Effective models of care are being sought to provide successful large-scale strategies for safe, efficient and appropriate HIV care and treatment in poor countries. Owing to a new global dynamic with substantial increases in international funding and lower antiretroviral (ARV) drug prices, antiretroviral treatment (ART) has recently expanded throughout sub-Saharan Africa. Most knowledge of ART delivery comes from industrialized countries (Egger et al. 2002; May et al. 2006) while data from treatment programmes in sub-Saharan Africa are slowly being gathered (Braitstein et al. 2006; Calmy et al. 2004; Ferradini et al. 2006; Stringer et al. 2006). In particular, there are few data examining the application and benefits of a family-focused element to HIV treatment in developing countries.
Various models of care have been adopted by programmes throughout sub-Saharan Africa to scale up the delivery of ART. In most settings, HIV care programmes are centred on the specific needs of the individual adult and child engaged in treatment (Mermin 2005; Arrivéet al. 2008). The family-focused approach is a distinct model of HIV care which was pioneered by the mother-to-child transmission (MTCT)-plus initiative at the International Centre for AIDS Care and Treatment Programs, Columbia University (2007a). The MTCT-plus model of care was established to address the long-term care and treatment needs of HIV-infected women for the prevention of mother-to-child transmission (PMTCT). In this model, the pregnant or postpartum HIV woman is the pivotal person who serves as the guide, steering her family and household members in accessing HIV care and treatment services. The approach is distinguished by: attending to the needs of adults and children; and providing comprehensive prevention and care services for all family members. Taking the position that the environment of an individual (and therefore the family) has a direct impact on the individual’s ability to promote his or her own health, family-focused care offers the opportunity to bring women, their partners and children into HIV care together while encouraging providers to consider the needs of all family members (Abram et al. 2007).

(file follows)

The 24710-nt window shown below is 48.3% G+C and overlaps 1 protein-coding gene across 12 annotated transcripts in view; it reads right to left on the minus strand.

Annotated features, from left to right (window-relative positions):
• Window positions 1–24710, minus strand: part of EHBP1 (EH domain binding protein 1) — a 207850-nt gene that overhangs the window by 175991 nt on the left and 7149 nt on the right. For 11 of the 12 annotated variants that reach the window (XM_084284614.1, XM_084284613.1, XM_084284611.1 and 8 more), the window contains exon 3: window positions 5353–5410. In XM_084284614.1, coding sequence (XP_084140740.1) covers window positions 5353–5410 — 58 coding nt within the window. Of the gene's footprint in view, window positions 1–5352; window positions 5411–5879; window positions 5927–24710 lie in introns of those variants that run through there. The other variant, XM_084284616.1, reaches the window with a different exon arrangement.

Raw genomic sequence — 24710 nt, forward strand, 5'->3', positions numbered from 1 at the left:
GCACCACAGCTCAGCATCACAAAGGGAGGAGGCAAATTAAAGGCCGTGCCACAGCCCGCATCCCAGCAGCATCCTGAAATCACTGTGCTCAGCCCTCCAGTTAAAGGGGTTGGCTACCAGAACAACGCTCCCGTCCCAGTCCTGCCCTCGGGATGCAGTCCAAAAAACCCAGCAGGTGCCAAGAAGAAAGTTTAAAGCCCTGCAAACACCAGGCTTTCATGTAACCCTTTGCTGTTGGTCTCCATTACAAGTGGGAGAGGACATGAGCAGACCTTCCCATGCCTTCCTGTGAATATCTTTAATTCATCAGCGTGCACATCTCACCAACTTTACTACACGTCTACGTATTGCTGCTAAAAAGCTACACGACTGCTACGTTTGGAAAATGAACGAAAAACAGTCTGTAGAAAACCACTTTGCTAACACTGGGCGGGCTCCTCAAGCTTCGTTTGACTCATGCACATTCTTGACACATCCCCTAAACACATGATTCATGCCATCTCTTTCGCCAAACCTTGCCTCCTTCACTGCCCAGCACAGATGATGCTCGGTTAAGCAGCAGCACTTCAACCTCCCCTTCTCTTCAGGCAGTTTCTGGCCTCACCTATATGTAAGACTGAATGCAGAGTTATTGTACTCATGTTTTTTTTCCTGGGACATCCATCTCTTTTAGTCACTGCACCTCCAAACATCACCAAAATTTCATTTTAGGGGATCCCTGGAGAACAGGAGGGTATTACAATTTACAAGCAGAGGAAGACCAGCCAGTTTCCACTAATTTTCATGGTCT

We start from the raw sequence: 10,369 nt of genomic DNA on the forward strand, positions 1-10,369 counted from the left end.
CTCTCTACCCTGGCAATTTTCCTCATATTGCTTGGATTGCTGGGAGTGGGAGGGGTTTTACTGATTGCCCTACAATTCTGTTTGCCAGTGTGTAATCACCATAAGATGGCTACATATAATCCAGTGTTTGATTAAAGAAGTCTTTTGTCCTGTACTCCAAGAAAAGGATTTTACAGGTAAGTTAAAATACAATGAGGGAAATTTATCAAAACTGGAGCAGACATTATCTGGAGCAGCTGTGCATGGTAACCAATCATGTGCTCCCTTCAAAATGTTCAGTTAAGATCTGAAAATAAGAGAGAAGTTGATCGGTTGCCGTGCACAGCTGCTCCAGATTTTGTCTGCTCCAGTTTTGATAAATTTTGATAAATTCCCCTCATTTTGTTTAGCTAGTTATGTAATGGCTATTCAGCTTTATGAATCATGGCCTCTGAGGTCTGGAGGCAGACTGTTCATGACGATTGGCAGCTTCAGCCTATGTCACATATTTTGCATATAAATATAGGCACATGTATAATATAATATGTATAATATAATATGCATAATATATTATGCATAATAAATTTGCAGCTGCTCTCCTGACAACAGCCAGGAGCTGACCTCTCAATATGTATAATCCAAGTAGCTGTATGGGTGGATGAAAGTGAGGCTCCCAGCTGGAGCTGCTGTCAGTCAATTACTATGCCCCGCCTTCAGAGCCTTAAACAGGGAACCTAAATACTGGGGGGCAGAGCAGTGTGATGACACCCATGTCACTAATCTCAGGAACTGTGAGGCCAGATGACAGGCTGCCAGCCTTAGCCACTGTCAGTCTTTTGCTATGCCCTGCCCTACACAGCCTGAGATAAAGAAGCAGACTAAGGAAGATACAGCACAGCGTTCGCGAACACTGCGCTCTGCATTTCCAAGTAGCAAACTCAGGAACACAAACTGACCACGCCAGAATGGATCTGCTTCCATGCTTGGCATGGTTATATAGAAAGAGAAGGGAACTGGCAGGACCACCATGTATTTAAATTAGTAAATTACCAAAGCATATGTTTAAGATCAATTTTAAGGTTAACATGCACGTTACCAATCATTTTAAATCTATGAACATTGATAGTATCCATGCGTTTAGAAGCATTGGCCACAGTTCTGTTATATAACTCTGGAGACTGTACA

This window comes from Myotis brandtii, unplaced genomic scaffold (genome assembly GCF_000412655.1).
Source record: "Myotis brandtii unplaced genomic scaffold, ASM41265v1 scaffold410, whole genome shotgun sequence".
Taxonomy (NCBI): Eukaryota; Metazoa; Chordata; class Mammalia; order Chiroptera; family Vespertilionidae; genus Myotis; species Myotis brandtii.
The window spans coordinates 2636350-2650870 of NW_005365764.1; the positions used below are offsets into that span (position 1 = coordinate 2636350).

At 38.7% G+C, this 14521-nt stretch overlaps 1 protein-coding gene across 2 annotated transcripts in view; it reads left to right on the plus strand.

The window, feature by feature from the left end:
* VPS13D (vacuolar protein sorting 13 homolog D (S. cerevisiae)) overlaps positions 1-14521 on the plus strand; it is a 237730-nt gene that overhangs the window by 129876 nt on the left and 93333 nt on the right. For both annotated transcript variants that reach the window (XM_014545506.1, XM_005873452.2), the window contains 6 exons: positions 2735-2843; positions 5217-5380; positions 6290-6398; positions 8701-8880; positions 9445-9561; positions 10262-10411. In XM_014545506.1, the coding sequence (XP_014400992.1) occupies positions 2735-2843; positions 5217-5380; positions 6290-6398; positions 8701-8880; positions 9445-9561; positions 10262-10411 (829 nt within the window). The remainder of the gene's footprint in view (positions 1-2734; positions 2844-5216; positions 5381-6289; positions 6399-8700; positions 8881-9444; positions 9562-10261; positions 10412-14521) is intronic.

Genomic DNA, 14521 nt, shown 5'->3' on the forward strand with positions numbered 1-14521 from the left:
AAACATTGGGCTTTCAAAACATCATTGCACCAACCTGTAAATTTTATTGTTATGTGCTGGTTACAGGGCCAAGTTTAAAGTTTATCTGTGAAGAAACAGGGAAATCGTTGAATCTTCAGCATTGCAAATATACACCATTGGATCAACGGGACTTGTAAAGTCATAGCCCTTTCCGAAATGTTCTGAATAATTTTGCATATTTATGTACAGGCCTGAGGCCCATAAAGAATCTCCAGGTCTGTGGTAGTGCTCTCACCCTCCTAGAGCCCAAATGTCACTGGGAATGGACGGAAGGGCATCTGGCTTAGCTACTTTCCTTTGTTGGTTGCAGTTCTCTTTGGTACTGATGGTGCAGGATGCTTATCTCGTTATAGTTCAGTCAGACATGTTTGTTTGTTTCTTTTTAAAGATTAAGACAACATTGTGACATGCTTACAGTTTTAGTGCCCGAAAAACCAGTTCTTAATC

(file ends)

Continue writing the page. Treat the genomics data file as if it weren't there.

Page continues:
This report describes the challenges and successes of implementing a family-focused approach to HIV care and treatment at two MTCT-Plus sites in Abidjan, Côte d’Ivoire.
The MTCT-plus approach of family care
In 2002, the MTCT-plus initiative was one of the first internationally-led programmes to support HIV care and treatment in resource-limited settings and the adoption of the family model for delivery of such services. The initiative funded 14 demonstration programmes in multiple urban, peri-urban and rural sites in eight sub-Saharan African countries and in Thailand (Columbia University 2007a). In the crowded and poor districts of Yopougon and Abobo (Abidjan, Cote d’Ivoire), two MTCT-plus sites were established in community-based antenatal clinics.
Patients enrolled in this MTCT-plus programme had access to regular clinical and laboratory assessments, nutritional support, HIV diagnostic testing, family planning services, prophylaxis and management of opportunistic infections and ART initiated according to WHO and local guidelines. The programmes also supported community outreach and education. Standardized approaches facilitated procurement of drugs and supplies, training, and data collection (Columbia University 2007b).